6. The submission of Mr. Dhanuka, learned counsel for the Commissioner, is that in the present case, the assessee acquired the title to the said plot only on the execution of the conveyance dated September 25, 1964, which was executed on that very day; and the sale of the aforesaid portion of the said plot was effected on April 3, 1965, within twelve months of her acquisition of the said plot. In view of this, the portion of the said plot sold must be regarded as a short-term capital asset and the assessee must be held liable to pay tax on that footing. The submission of Mrs. Jagtiani, learned counsel for the assessee, is that the assessee entered into the agreement to purchase the said plot on May 25, 1963, and pursuant to that agreement was put in possession of the said plot. In view of this, it was submitted by her that the assessee must be regarded as having held the said plot from the date of the agreement to purchase the same and, hence, the assessee had held the said Plot for more than twelve months prior to selling the same. It is not possible to accept the submission of Mrs. Jagtiani. On entering into the agreement to purchase the said plot, all that the assessee acquired was an equity to obtain specific performance of the said agreement, if she was able to establish that she was and had always been ready and willing to carry out her part of the agreement. It is well-settled in law that a mere agreement to purchase a land does not convey any title to the said land or create any interest in the said land. All that the intended purchaser acquires under such an agreement is an equity to obtain specific performance. The fact that she was put in possession of the said plot does not in any way confer on the assessee a title to the land in question. At best, such possession might give the assessee a right to claim the benefit of part performance, but it is clear that the fact of being put in possession in part performance of the agreement cannot confer any title on the assessee to the land in question. It was only on the execution of the conveyance that the assessee acquired title to the said plot and it was only from the date of conveyance that it can be said that the assessee held the said plot as the owner thereof. Thus it is clear that the assessee has disposed of or 'sold the aforesaid portion of the said plot within twelve months of acquiring title to the same and holding the same as the owner thereof, and the said portion must be regarded as a short-term capital asset in the hands of the assessee.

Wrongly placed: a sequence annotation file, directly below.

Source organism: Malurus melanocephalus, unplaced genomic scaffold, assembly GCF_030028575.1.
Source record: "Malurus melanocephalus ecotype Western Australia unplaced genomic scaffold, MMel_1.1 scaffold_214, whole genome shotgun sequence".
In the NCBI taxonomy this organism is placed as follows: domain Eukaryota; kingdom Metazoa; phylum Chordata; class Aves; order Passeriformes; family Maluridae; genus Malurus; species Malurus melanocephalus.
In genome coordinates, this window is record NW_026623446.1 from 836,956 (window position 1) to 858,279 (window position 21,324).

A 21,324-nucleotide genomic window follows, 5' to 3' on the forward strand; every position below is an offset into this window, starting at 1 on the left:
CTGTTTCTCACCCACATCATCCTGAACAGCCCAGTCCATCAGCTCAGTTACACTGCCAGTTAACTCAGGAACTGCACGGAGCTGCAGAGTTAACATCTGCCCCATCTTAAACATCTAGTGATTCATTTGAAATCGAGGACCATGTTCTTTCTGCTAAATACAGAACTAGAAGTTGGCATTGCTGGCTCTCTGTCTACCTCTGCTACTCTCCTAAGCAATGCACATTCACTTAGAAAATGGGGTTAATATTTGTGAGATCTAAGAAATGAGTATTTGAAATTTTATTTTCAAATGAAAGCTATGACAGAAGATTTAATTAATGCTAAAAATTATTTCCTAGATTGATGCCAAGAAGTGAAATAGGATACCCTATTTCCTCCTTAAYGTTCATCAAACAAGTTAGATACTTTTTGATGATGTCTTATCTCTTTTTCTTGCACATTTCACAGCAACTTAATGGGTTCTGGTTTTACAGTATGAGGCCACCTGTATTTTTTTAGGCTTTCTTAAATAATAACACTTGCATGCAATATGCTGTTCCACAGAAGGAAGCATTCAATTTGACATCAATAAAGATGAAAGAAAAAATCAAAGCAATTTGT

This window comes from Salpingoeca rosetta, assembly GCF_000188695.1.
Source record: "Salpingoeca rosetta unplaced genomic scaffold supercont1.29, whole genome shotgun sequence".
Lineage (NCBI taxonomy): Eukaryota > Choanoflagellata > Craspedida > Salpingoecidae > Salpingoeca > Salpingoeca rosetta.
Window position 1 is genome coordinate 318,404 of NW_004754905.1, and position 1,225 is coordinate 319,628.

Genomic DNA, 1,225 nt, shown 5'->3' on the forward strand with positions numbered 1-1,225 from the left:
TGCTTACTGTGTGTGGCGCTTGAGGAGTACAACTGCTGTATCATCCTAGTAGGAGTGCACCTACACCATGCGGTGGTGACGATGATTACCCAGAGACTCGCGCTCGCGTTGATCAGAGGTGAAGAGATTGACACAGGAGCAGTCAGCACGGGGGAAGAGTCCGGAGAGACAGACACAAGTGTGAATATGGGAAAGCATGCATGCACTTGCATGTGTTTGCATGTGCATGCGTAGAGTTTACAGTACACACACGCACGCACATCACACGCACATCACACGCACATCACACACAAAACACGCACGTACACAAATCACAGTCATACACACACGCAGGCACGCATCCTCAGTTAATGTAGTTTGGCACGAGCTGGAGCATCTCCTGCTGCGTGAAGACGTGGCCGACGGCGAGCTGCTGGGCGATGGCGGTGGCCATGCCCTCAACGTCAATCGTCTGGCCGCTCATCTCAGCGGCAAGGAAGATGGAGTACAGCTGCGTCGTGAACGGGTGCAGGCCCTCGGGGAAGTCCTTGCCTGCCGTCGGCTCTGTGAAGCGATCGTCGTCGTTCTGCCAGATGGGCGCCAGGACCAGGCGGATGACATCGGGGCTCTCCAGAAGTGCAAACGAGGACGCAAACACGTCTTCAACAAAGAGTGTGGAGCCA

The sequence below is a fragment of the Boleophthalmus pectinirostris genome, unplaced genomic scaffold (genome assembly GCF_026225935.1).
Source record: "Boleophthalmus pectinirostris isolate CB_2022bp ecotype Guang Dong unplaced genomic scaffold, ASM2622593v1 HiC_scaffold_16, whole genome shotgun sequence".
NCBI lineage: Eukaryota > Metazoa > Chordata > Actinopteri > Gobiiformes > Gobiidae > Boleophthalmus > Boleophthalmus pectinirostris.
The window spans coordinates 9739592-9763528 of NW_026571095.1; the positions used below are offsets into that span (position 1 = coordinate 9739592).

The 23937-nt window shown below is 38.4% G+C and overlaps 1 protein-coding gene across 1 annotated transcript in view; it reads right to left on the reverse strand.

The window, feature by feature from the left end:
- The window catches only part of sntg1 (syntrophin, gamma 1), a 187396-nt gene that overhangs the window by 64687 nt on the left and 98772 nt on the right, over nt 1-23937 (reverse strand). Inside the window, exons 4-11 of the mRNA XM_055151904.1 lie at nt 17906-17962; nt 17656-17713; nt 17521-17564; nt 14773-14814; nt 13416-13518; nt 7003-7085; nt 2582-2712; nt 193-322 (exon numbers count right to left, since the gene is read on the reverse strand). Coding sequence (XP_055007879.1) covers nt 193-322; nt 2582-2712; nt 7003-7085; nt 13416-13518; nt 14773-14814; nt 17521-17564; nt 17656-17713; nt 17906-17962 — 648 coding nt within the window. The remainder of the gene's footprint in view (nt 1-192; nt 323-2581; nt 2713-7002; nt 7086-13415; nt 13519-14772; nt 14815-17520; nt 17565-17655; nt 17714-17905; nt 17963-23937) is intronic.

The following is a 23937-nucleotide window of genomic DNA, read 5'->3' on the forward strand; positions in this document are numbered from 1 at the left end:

7. We may mention that in support of her submission, Mrs. Jagtiani relied on the decision of a Division Bench of this court in CIT v. Tata Services Ltd. : 122ITR594(Bom) . In that case, on July 31,1961, under an agreement of sale of that date executed by the owner of a residential plot of land, the assessee had agreed to purchase 5,000 square yards out of a larger residential plot of land at Rs. 75 per square yard. The purchase was to be completed within six months. The assessee paid Rs. 90,000 as earnest money. Later, the vendor wanted to cancel the agreement on the ground that the sub-division of the plot had not been granted by the Municipal Corporation but this was not accepted by the assessee. Ultimately, under a tripartite agreement, the assessee transferred and assigned in favour of a third party, its right, title and interest under the aforesaid agreement to purchase the said portion of the said plot and received a sum of Rs. 5,90,000 from the said third party. It was held by the Division Bench which decided the aforesaid case that under the tripartite agreement, the assessee was to transfer and assign in favour of the third party, the right, title and interest which the assessee had under the aforestated agreement entered into with the vendor or the owner of the said land. Once the parties had decided that the rights under the agreement of sale were to be assigned in favour of the third party, the excess sum of Rs. 5,00,000 received by the assessee from the third party could not be claimed to have been received by way of compensation or damages for breach of the agreement of sale. The rights which had been assigned in favour of the third party, clearly fell within the definition of 'capital asset' in clause (14) of section 2 of the Income-tax Act, 1961. It was held that the entire amount of Rs. 5,00,000, being the difference between the amount of Rs. 5,90,000 received by the assessee an(l Rs. g0,000 originally paid by the assessee as earnest money, would be capital gains in the hands of the assessee, subject to deduction on account of legal and other expenses. In our view, this case is of no assistance whatsoever to the assessee. In the case before the aforesaid Division Bench, what the assessee had was the right under an agreement to purchase a part of the plot of land and what was assigned by the assessee was the right, title and interest of the assessee under that agreement. It was not at all a case like the one before us where, pursuant to the agreement of purchase, the title to the land was acquired and thereafter it was the title to the land which was sold.